This is a literal question in terms of gun control, but it is also a spiritual dilemma that I believe is becoming more and more urgent for us as a society. Every day our soldiers return from war, PTSD sending shock waves through their lives and relationships. Children flood the social service system, manifesting the emotional scars of abuse and neglect. And, as is on all of our minds, the children who survived that Sandy Hook bloodbath will have to eventually learn how to wake up again in the morning and live- hopefully lives in which they can love and trust and feel safe. We are faced with the frustrating and elusive task of healing wounds you can’t see.

I have had many people look at me skeptically when I discuss the impact of early childhood trauma or the devastating effects of PTSD. I think people have a hard time considering a slippery, invisible emotional problem, with very few black and white answers. It is hard to sit with the pain of others. It is hard to be a witness to the suffering of our fellow humans, especially children, and not know how to address it. But denying the existence of the wounds won’t make them go away, won’t absolve us of the responsibility to heal them.

Trauma treatment is a more complicated subject than I can get into in this internet-attention-span-friendly post, but I can tell you that none of the treatments, none, involve arming people with a bigger stick. Trauma victims are deeply afraid in places to which the conscious mind doesn’t even have access. You can’t treat fear with more fear. You have to go at it with love. With conscious, patient, and fearless love.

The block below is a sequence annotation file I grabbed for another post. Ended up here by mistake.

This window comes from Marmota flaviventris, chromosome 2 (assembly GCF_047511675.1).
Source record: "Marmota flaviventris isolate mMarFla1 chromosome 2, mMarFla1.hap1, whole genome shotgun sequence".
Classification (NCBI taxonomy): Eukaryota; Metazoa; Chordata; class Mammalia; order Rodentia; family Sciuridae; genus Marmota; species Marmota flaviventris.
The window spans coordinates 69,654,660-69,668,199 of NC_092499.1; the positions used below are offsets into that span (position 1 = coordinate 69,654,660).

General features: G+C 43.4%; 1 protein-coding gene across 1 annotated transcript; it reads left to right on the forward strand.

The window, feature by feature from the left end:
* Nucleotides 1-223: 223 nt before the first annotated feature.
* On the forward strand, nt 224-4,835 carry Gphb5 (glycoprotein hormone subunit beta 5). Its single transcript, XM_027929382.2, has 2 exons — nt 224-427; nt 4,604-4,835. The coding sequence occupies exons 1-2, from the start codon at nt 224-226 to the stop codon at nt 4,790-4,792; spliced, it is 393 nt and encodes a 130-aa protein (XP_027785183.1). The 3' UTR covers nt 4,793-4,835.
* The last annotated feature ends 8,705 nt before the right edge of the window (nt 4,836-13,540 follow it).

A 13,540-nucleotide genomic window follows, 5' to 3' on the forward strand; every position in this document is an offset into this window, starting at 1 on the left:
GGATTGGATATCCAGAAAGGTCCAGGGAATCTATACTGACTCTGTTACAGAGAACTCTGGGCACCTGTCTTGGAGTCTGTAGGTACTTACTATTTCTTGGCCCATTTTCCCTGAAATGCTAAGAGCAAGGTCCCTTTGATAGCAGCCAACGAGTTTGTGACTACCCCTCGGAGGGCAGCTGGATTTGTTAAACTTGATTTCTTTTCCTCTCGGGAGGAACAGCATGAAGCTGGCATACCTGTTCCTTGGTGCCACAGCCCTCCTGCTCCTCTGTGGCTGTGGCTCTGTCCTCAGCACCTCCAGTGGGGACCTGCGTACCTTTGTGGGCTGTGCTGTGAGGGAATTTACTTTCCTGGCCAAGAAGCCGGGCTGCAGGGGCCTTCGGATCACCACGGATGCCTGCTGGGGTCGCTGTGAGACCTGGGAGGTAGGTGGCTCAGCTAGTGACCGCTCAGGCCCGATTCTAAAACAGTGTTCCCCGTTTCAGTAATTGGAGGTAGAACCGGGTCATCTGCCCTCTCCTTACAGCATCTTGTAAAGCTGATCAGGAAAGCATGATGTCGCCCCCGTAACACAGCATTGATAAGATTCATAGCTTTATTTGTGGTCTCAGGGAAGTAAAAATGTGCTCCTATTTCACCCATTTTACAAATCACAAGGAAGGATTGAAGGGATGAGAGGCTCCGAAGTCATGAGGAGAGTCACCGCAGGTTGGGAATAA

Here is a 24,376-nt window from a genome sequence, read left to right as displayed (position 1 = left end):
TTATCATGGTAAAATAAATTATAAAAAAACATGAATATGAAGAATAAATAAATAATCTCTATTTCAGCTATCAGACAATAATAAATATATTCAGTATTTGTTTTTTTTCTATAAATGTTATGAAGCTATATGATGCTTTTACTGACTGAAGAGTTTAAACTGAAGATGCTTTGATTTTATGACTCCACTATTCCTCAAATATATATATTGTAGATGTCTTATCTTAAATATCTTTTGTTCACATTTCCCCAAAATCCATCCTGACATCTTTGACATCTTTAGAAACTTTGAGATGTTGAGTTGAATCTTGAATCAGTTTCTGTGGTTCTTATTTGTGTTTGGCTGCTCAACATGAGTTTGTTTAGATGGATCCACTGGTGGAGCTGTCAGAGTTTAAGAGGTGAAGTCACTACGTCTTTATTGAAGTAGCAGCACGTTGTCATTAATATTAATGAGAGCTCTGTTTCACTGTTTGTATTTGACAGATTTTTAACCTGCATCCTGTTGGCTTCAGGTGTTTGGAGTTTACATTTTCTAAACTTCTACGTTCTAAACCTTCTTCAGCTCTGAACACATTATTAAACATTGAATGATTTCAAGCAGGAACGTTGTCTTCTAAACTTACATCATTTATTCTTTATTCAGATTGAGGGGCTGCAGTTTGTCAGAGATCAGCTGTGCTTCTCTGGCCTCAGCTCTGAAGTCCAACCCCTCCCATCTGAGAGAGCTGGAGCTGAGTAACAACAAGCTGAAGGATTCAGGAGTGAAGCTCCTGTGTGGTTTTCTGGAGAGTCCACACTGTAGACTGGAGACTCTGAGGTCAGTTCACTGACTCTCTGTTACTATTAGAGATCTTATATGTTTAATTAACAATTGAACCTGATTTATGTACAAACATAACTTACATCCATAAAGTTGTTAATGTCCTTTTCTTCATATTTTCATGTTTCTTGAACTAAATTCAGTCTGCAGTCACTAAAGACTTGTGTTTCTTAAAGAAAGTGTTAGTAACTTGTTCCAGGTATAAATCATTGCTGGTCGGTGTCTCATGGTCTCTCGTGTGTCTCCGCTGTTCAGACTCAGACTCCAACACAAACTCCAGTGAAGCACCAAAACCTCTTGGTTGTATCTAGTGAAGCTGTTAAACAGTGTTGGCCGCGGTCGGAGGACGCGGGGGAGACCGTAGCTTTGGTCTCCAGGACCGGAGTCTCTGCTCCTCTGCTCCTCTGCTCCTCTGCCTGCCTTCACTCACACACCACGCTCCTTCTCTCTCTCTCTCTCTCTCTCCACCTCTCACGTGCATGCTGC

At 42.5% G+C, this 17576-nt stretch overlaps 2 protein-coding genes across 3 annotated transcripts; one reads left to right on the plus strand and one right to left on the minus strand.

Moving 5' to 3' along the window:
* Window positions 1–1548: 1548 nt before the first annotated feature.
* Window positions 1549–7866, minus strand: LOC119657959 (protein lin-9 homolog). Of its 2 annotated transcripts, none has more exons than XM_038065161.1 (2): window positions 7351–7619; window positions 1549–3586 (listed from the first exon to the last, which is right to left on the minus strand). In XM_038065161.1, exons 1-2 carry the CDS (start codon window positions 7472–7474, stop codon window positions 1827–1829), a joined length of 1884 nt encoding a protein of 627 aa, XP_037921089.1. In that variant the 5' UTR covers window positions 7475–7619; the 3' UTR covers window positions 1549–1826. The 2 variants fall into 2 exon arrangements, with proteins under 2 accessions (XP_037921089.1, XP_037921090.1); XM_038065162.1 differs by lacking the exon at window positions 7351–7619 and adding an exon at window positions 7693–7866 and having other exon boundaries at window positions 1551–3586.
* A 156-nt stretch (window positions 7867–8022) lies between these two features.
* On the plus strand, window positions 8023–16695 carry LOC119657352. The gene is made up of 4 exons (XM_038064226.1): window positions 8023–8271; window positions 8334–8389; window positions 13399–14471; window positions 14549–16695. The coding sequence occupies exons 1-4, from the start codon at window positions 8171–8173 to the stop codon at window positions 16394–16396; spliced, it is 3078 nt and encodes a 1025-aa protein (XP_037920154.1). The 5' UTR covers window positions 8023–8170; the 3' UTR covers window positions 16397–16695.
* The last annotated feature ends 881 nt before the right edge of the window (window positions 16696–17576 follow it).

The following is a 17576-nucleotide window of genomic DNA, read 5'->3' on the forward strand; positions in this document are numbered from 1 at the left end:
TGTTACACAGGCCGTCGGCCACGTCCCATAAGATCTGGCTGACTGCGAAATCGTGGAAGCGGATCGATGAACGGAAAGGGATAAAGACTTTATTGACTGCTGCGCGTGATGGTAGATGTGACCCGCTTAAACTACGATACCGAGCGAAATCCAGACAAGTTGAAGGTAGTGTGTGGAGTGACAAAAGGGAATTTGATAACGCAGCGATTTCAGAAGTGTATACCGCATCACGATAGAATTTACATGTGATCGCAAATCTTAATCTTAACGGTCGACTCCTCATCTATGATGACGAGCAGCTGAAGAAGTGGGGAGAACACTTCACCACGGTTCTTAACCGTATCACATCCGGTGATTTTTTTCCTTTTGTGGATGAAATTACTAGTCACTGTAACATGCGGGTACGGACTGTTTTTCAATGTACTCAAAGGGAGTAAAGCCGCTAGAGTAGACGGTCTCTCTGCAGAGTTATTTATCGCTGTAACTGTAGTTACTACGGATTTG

If you’re interested in healing modalities for early childhood trauma, Heather T. Forbes and Bryan Post are two of my touchstones. And for my money, Christine Moers at Welcome to My Brain is the sanest, coolest trauma mama around. I also love Pets for Vets.

I wish healing for all your invisible hurts. I wish light for you, in these dark winter days.

I Broke The Baby

In the past four months or so, we’ve seen a dramatic change in T’s trauma-related behaviors. I think some of the transformation has to do with language acquisition. It helps that he’s often able to name the big feelings and to identify when he’s gone off the rails. There have been a few times lately that I had to contain him in public and he was able to say, I’m having a hard time.

For those of you not dealing with violent behaviors, when I say contain him, I mean I sit behind him holding his arms and his head (so he can’t bite) and I wrap my legs around his. I’ll tell you this about containing him- It’s horrible. It feels horrible; it looks horrible; people stare at you like you’re a monster. Purely for safety reasons, we used to have to contain him up to ten times a day. I regularly had bite marks on my chest and up and down my arms.

This is no longer the case (I say, doing a jig of glee). We now go days without a crazy violent tantrum. We can take him to the park, to the museum, to birthday parties. I don’t have to hover a foot away when he’s playing with other kids.

It’s a huge effort for him to control his aggressive impulses. Things that are a given for many kids are a true achievement for him. I see in his face how hard he’s trying and it can bring tears to my eyes. Both because I’m amazed at his resilience and because I still sometimes feel so helpless and sad in the face of all the pain he’s weathered in his short life.